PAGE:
Levels of Modularity

Peter <Code Cop> Kofler and I recently facilitated a refactoring workshop where we guided our participants to incrementally extract a microservice from a monolith. Similar workshops were mostly about the technology side of things and neglected the coding part which we found was sad. So we obviously decided to focus on hands on coding and to practice the refactoring steps needed for this task.

We identified several milestones in this refactoring exercise which we then laid out as the ‘Levels of Modularity’. Each level represents a different kind of architecture that shows stronger or weaker modularity.

The model helps us to reason about our current architecture and decide where we want to go. But most interestingly it acts as a play book how to extract a microservice. It is feasible to go through each level and gradually increase the modularity in an attempt to extract the microservice.

Modularity is about controlling the scope of change

Modularity is the property of a system to which degree it is composed of modules. Modularity is recursive - Modules may be further decomposed into submodules. A module is a cohesive, loosely coupled, encapsulated and composable piece of software that does one thing.
I don’t see modularity and its characteristics as absolutes. I rather see nuances and trade offs. But it is all about controlling the scope of change.

  • Cohesion tells whether code that changes for the same reason, is put closely. We aim for high cohesion.
  • Coupling tells to which degree a change in one part of the system affects another. Usually we aim for loose coupling so that we can change things independently. But the decoupling may come with a burden, which forces us to make trade offs. So we like to find the sweet spot.

Level -1: The Distributed Monolith

Distributed Monolith

Drawing What it means
Grey Box with Black Border The Unit of Deployment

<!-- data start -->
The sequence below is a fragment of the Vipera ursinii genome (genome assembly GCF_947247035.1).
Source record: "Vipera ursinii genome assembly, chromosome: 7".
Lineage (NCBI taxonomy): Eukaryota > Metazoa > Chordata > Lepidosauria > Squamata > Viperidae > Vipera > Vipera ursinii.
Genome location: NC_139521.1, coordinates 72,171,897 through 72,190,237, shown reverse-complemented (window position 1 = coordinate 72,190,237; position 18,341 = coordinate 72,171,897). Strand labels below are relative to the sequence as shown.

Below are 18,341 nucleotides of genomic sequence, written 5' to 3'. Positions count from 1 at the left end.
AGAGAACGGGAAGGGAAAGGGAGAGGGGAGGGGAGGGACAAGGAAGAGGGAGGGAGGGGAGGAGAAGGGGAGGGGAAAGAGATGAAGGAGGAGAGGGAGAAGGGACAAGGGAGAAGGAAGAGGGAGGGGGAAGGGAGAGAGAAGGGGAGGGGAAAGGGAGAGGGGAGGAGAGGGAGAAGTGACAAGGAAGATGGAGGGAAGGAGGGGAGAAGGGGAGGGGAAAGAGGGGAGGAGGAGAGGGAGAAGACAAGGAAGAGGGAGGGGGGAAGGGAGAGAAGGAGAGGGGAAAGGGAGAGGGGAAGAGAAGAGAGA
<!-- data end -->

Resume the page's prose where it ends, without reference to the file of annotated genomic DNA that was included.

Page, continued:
Colored Circles This is Code. The Color represents what the Code is doing work for. Every Color signifies another Feature / Behaviour.
Lines connecting Things Dependencies

The structure tells that there has been an attempt to decompose the system into services. But what it apparently does is it tears apart cohesive pieces of software and puts thick walls between them. None of the parts is able to perform useful work on its own. They have a strong coupling with their dependencies. Shotgun Surgery1 is the result. One has to touch many services when changing a single feature. Another effect is that it’s mostly impossible to deploy any of those services independently.

I put this even below level 0, as i see negative modularity going on. In an attempt to increase its modularity we would first have to join the services again, only to arrive at level 0.

How did we get there?

  • We just didn’t understand how to properly decompose a system into modules.
  • We drew the boundaries before we had a proper understanding of the domain we’re building.
  • There are different developers working on different layers of the same thing. (Conways Law2)

Level 0

Monoliths with low cohesion and high coupling.

Level 0: The Big Ball of Mud

The Big Ball of Mud

This animal is completely disorganized. There is no recognizable structure, no abstraction, dependencies are intertwined. Strong coupling is the result. Changes in one area of the code lead to bugs in several other areas. It contains all sorts of Code Smells3 from God Classes to Feature Envy, Dead Code and Change Preventers.

Developers get there because of many reasons:

  • Lack of Experience
  • Carelessness after feeling treated unfair
  • Rushing Changes to try and meet a deadline
  • Developers with different views working independently on the same codebase without sufficient alignment.
  • Fluctuation

Level 0: Monolith packaged by Layer

Monolith packaged by Layer

This is probably the most common monolith out there. Its package structure is often guided by frameworks and code generators that propose having packages like controllers, domain and repositories on the top level. This framing proposes Separation of Concerns4 which is a good thing. But the proposed way of having those packages on the top level obfuscates what the application is doing. “Controllers” does not provide any clue about what the app is doing.

Level 1

Monoliths with high cohesion.

Level 1: Package by Feature

Package by Feature